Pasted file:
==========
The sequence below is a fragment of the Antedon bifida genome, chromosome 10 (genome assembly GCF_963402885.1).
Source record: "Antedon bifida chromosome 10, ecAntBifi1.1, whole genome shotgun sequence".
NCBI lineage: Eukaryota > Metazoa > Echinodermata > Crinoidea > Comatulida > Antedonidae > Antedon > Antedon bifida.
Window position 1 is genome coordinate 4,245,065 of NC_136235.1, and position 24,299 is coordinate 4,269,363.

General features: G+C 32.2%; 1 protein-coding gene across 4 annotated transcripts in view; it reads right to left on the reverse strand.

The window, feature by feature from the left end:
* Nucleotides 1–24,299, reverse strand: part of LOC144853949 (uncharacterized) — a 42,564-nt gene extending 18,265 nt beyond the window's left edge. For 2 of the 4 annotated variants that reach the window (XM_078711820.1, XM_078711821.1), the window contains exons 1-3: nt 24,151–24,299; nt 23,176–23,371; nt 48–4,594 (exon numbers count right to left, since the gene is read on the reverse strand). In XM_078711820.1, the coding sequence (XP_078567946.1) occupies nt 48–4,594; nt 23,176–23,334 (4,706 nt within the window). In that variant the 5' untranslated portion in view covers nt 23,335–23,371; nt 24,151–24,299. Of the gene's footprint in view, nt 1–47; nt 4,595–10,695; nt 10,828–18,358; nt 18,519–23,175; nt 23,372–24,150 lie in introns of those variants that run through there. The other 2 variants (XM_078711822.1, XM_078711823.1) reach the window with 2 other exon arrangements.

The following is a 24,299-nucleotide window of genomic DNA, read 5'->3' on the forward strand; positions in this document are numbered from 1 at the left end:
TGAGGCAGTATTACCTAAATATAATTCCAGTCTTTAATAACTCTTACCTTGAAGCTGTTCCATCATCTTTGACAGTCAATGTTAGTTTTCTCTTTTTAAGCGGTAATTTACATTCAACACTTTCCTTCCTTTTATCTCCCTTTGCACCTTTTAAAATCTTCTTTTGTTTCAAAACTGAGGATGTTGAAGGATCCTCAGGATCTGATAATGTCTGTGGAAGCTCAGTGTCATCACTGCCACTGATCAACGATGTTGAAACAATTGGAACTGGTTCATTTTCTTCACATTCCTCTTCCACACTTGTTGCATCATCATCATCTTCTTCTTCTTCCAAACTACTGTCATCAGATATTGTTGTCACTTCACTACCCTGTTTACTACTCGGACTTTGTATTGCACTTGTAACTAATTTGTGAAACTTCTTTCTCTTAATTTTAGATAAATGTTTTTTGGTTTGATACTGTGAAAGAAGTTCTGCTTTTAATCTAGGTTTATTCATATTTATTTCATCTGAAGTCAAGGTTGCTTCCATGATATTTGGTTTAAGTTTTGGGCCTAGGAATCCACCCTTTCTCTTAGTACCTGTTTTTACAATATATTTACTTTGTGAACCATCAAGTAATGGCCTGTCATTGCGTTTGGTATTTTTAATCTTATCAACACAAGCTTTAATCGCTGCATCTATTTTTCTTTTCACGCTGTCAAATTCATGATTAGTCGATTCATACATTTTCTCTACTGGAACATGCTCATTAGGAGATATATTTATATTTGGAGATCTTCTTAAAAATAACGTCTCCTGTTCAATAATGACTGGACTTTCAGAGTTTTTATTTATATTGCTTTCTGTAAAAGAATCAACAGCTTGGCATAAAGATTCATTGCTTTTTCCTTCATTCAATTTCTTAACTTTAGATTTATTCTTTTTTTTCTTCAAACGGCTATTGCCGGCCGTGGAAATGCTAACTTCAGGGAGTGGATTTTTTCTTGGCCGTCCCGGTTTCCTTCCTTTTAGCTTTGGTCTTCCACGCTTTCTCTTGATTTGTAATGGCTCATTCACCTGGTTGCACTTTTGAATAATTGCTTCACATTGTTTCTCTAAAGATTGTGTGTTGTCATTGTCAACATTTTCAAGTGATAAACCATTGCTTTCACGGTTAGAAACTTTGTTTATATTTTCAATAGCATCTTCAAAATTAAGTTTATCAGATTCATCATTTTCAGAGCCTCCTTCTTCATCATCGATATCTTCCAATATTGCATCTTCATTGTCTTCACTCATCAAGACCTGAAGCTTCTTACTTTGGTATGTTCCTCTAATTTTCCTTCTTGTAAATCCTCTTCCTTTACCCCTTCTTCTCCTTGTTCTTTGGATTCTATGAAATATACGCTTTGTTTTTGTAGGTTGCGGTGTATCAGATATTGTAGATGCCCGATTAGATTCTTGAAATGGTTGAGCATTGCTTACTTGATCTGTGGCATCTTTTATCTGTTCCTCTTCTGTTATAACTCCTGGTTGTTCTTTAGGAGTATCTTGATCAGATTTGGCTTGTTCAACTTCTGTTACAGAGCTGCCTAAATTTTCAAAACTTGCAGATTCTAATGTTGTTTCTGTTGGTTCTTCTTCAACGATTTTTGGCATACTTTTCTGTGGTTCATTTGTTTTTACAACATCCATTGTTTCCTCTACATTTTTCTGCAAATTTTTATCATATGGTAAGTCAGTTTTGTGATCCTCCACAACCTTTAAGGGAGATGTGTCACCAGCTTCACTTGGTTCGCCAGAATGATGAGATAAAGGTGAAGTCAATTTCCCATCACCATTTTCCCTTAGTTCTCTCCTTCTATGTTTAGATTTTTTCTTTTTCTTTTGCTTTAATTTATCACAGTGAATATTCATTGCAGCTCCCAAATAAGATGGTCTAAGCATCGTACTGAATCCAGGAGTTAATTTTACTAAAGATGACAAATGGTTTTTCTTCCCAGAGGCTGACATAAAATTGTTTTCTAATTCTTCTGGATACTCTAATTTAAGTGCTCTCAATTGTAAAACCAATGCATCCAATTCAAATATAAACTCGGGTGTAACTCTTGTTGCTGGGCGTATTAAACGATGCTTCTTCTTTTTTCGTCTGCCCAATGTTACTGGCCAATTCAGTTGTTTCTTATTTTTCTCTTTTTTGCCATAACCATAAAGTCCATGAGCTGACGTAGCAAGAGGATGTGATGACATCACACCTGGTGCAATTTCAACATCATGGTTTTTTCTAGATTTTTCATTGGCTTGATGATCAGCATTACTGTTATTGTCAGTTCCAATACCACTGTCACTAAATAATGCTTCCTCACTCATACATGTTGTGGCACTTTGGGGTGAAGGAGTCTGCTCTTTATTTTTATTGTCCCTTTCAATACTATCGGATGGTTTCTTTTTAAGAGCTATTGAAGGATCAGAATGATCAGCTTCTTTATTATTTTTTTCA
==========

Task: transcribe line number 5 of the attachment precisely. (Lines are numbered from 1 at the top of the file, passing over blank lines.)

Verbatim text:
General features: G+C 32.2%; 1 protein-coding gene across 4 annotated transcripts in view; it reads right to left on the reverse strand.